One last illustration. 20 years back what were Indians using to wake them up in the morning? The answer is an "alarm clock." The alarm clock was a monster made of mechanical springs. It had to be physically keyed every day to keep it running. It made so much noise by way of alarm, that it woke you up and the rest of the colony. Then came quartz clocks, which were sleeker. They were much more gentle though still quaintly called "alarms." What do we use today for waking up in the morning? Cell phone! An entire industry of clocks disappeared without warning, thanks to cell phones. Big watch companies like Titan were the losers. You never know in which bush your competitor is hiding!
On a lighter vein, who are the competitors for authors? Joke spewing machines? (Steve Wozniak, the co-founder of Apple, himself a Pole, tagged a Polish joke telling machine to a telephone, much to the mirth of Silicon Valley). Or will the competition be story telling robots? Future is scary!
The boss of an IT company once said something interesting about the animal called competition. He said "Have breakfast or be breakfast". That sums it up rather neatly.
Complied by : Giri Chaturvedi
'Why do we shout in anger?'
a saint asked his disciples.
Why do people shout at each other when they are upset?' His disciples thought for a while. One of them said, 'because we lose our calm, we shout for that.'
'But why do you shout when the other person is just next to you?' asked the saint. Is it not possible to speak to him or her with a soft voice? Why do you shout at a person when you are angry?
Disciples gave some other answers but none satisfied the saint.
Finally he explained. When two people are angry at each other, their hearts distance a lot. To cover that distance they must shout to be able to hear each other. The angrier they are, the stronger they will have to shout to hear each other through that great distance. Then the saint asked, 'What happens when two people fall in love? They do not shout at each other but talk softly, why? Because their hearts are very close. The distance between them is very small. The saint continued, 'when they love each other even more, what happens? They do not speak, only whisper and they get even closer to each other in their love. Finally they even need not whisper, they only look at each other and that is all. That is how close two people are when they love each other.
“A person should not be too honest. Straight trees are cut first and honest people are victimised first.”
“Even if a snake is not poisonous, it should pretend to be venomous.”
“The biggest guru-mantra is: Never share your secrets with anybody. It will destroy you.”
“There is some self-interest behind every friendship. There is no Friendship without self-interests. This is a bitter truth..”
“As soon as the fear approaches near, attack and destroy it.”
“Once you start a working on something don’t be afraid of failure and don’t abandon it. People who work sincerely are the happiest.”
“Before you start some work, always ask yourself three questions — Why am I doing it, what the results might be and will I be successful. Only when you think deeply and find satisfactory answers to these questions, go ahed.”
“The fragrance of flowers spreads only in the direction of the wind. But the goodness of a man spreads in all directions.”
“A man is great by deeds, not by birth.”
“Treat your kid like a darling for the first five years.
For the next five years, scold them.
By the time they turn sixteen, treat them like a friend.
Your grown up children are your best friends.”
“Books are as useful to a stupid person
as a mirror is useful to a blind person.”
“Education is the best friend. An educated person is respected everywhere.
Education beats the beauty and the youth.”
“Life ends; when you stop Dreaming, Hope ends; when you stop Believing, Love ends; when you stop Caring, And Friendship; ends when you stop Sharing”
Have a peaceful Life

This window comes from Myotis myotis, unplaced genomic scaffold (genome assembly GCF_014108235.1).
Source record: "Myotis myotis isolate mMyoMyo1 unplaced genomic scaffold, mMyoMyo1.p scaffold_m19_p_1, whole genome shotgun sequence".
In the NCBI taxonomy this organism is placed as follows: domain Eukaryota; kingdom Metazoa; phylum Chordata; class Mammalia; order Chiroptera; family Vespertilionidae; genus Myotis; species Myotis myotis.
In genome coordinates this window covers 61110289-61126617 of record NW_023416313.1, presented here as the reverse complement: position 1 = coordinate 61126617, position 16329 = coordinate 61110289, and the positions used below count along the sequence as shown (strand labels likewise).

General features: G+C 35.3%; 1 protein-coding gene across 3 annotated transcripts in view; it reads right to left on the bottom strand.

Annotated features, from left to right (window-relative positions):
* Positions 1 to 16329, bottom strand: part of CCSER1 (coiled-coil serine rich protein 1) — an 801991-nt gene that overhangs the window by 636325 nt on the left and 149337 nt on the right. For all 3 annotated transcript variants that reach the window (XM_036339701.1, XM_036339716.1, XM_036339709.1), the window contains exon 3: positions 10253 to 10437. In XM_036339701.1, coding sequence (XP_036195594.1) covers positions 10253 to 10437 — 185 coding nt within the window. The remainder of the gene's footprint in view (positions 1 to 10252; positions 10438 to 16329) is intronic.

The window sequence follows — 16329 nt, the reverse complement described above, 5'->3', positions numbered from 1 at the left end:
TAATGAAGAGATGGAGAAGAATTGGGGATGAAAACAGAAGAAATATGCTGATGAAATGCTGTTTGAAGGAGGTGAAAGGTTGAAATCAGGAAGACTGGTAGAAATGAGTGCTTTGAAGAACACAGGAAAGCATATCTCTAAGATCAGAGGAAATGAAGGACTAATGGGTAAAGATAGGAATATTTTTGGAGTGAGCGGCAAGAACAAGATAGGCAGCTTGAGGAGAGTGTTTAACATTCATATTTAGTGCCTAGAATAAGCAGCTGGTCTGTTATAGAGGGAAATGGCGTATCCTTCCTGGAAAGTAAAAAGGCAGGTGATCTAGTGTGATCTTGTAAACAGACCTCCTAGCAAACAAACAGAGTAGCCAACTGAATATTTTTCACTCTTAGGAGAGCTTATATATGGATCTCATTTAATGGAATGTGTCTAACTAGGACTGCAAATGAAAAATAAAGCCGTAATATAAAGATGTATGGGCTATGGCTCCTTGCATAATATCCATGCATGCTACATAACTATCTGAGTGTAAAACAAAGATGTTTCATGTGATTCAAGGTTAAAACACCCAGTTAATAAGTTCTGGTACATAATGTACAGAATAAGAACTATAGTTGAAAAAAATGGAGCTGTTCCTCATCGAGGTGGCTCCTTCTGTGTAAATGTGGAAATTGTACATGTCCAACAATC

Once Buddha was walking from one town to another town with a few of his followers. This was in the initial days. While they were traveling, they happened to pass a lake. They stopped there and Buddha told one of his disciples, “I am thirsty. Do get me some water from that lake there.” The disciple walked up to the lake. When he reached it, he noticed that right at that moment, a bullock cart started crossing through the lake. As a result, the water became very muddy, very turbid. The disciple thought, “How can I give this muddy water to Buddha to drink!” So he came back and told Buddha, “The water in there is very muddy. I don’t think it is fit to drink.” After about half an hour, again Buddha asked the same disciple to go back to the lake and get him some water to drink. The disciple obediently went back to the lake. This time too he found that the lake was muddy. He returned and informed Buddha about the same. After sometime, again Buddha asked the same disciple to go back. The disciple reached the lake to find the lake absolutely clean and clear with pure water in it. The mud had settled down and the water above it looked fit to be had. So he collected some water in a pot and brought it to Buddha.
Buddha looked at the water, and then he looked up at the disciple and said, “See what you did to make the water clean. You let it be and the mud settled down on its own and you got clear water. Your mind is also like that! When it is disturbed, just let it be. Give it a little time. It will settle down on its own. You don’t have to put in any effort to calm it down. It will happen. It is effortless.” What did Buddha emphasize here? He said, “It is effortless.” Having ‘Peace of Mind’ is not a strenuous job; it is an effortless process!
This is a very beautiful story with lessons of STRENGTH and COURAGE to pursue and have loads of PATIENCE. In life everything goes on. Keep Going.
शायद ज़िन्दगी बदल रही है!!
जब मैं छोटा था, तब खेल भी अजीब हुआ करते थे,
छुपन छुपाई, लंगडी टांग, पोषम पा, कट थे केक, टिप्पी टीपी टाप.
अब इन्टरनेट, ऑफिस, फिल्म्स, से फुर्सत ही नहीं मिलती..
शायद ज़िन्दगी बदल रही है.
जिंदगी का सबसे बड़ा सच यही है.. जो अक्सर कबरिस्तान के बाहर बोर्ड पर
लिखा होता है.
“मंजिल तो यही थी, बस जिंदगी गुज़र गयी मेरी यहाँ आते आते”
जिंदगी का लम्हा बहुत छोटा सा है.
कल की कोई बुनियाद नहीं है
और आने वाला कल सिर्फ सपने मैं ही हैं.
अब बच गए इस पल मैं..
तमन्नाओ से भरे इस जिंदगी मैं हम सिर्फ भाग रहे हैं..
इस जिंदगी को जियो न की काटो
All of us tend to look up to big people for lessons on how to get better. We are keen to learn the secrets of their success. But we forget that sometimes the biggest lessons in life come from the smallest folks around us. Now that’s a good lesson to remember!
Take ants for instance. Would you believe those small creatures can teach us how to live a better life? Jim Rohn – the great motivational guru – developed what he called the ‘Ants Philosophy’. He identified four key lessons from the behaviour of ants that can help us lead better lives. Jim Rohn is no more – but his messages continue to inspire. Here then, are the four lessons from Rohn’s ‘AntsPhilosophy’.
Every charitable act is a stepping stone toward heaven.
Now that’s “Positive Attitude”.
Only in Japan?
Pearls of Wisdom from Bhisma to Yudhisthira from his death bed